It follows Petrobras’ confirmation on Nov. 23 about the presence of a good quality oil in well (4-BRSA-1002-SPS), in south Santos Basin, in an area known as Tiro and Sidon. Petrobras CEO José Sergio Gabrielli de Azevedo is busy outlining future plans and the company's activities in Brazil and in the world.

It seems the Brazilian major intends to invest US$225 billion between 2011 and 2015 with almost 60% of this going towards exploration and production projects.

Gabrielli highlighted Brazil as one of the largest and fastest growing markets in the world in terms of oil consumption. By way of comparison, Brazil's annual oil consumption in 2010 was up 2.1%, in contrast to a decline of 0.04% in OECD countries for the same period.

More later; keep reading, keep it crude!

© Gaurav Sharma 2011. Photo: 20th World Petroleum Congress Opening Ceremony & Dinner, Dec 4th, 2011 © Gaurav Sharma 2011.

Sunday, December 04, 2011

Hello Doha! Time for kick-off at 20th WPC

The Oilholic arrived in Doha late last night before the biggest bash in the oil & gas business kicks-off in Qatar – yup its 20th World Petroleum Congress! Sadly a very late arrival at the hotel meant, the first square meal was not a local delicacy – but a visit to Dunkin’ Donuts which was just about the only place open at 12:20 am local time. Still there’ll be plenty of opportunities to savour local delights over the next five days!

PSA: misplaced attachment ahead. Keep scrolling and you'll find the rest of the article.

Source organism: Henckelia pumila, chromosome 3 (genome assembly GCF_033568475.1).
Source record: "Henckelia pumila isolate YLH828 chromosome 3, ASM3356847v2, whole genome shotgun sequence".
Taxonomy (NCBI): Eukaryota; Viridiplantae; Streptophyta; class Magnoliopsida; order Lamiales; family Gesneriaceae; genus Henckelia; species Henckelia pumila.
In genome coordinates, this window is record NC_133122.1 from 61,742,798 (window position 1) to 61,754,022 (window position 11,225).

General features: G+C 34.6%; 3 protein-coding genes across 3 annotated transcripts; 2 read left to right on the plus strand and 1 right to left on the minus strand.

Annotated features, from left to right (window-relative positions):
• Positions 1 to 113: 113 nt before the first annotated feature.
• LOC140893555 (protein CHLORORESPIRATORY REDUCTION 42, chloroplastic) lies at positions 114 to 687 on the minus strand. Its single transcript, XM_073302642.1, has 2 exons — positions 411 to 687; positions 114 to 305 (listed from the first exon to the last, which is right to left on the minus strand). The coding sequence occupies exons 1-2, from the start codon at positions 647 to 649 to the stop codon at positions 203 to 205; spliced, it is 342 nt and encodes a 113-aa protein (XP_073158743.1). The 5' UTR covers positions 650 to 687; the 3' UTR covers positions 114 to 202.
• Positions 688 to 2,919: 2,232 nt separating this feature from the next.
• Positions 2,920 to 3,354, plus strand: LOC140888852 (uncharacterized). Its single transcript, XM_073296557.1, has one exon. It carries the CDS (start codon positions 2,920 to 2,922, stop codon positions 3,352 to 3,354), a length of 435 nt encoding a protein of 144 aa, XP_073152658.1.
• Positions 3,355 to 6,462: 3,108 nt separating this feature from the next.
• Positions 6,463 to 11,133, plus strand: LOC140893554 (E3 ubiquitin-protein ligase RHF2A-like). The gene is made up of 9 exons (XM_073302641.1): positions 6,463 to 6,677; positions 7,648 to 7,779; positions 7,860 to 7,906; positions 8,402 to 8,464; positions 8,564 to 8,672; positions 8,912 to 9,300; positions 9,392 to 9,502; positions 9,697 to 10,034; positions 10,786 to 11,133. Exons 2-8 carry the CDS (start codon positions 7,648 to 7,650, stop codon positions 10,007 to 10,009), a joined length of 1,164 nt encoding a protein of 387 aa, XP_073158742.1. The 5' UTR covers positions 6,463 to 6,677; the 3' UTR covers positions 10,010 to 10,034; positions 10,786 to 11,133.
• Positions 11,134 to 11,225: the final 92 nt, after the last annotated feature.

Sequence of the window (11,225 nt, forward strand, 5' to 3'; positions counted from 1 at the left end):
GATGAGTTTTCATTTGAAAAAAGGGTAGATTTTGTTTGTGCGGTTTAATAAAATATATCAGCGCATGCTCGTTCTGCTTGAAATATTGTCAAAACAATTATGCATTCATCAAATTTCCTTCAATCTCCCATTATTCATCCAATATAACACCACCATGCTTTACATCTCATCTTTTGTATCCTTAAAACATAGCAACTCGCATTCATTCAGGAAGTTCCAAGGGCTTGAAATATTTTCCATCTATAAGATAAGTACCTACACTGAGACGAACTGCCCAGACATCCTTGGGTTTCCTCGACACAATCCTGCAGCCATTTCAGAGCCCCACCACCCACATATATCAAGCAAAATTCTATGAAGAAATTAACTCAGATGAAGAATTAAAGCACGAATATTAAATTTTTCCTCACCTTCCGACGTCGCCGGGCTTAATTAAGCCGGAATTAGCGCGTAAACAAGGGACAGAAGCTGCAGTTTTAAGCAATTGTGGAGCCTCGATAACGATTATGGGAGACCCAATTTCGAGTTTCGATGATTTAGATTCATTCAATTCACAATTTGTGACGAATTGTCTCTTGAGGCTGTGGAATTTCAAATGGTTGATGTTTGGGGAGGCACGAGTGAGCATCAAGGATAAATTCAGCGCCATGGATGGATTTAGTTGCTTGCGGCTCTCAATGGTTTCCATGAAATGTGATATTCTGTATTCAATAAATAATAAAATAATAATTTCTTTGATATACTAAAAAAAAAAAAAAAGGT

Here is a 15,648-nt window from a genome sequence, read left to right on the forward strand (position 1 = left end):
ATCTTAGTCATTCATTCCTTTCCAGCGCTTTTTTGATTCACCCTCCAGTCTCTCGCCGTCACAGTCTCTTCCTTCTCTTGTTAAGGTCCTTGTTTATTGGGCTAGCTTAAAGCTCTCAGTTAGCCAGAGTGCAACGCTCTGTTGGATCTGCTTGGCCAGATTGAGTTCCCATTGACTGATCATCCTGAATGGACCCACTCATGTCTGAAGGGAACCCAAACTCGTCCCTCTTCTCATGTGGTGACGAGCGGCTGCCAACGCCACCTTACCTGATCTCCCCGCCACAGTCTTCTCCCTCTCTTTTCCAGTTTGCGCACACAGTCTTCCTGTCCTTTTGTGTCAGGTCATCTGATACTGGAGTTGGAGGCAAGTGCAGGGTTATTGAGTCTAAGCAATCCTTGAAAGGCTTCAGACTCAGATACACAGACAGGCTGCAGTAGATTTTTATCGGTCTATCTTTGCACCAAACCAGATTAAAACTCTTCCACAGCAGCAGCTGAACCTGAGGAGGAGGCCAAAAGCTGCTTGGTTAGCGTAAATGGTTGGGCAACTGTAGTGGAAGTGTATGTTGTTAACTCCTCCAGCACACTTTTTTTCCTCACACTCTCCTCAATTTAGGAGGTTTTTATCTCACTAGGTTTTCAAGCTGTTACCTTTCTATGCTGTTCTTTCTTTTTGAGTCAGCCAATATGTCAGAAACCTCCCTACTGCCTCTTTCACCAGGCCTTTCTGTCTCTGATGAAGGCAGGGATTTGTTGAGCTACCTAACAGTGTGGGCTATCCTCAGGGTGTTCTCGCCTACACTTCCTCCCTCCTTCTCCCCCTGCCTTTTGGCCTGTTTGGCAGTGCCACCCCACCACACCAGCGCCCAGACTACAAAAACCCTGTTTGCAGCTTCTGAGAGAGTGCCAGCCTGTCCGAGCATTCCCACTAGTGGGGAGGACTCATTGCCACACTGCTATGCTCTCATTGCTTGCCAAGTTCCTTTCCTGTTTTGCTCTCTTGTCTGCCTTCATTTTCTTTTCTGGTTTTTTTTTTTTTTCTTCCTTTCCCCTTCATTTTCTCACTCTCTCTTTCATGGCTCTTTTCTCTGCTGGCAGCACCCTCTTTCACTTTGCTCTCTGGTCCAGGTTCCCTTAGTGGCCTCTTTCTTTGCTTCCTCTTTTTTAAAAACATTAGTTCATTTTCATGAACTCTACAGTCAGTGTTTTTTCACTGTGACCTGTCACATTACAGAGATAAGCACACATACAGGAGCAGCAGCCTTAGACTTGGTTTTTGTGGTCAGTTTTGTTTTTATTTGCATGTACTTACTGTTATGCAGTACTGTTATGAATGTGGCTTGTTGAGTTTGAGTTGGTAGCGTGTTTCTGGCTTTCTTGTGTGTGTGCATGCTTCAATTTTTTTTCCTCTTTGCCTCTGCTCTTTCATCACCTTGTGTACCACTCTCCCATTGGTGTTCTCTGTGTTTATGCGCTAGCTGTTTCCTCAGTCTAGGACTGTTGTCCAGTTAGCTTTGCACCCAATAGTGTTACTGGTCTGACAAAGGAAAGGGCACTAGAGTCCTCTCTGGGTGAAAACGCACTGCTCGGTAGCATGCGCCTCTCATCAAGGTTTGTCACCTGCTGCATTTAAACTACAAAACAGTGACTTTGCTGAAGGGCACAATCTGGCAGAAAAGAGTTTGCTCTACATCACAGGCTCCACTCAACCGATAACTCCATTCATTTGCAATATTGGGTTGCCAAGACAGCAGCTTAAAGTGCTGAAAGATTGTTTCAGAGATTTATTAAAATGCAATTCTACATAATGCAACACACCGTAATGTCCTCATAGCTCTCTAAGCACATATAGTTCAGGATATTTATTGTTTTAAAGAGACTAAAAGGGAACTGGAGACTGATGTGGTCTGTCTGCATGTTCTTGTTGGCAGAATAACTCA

As the opening ceremony takes place later this evening, there is lots to discuss already following Shell’s announcement about its withdrawal from the Syrian market in wake of EU sanctions. Other oil companies are simply bound to follow suit. Syrian officials are expected to be in attendance but it is highly doubtful that the Oilholic would gain an attendance with them.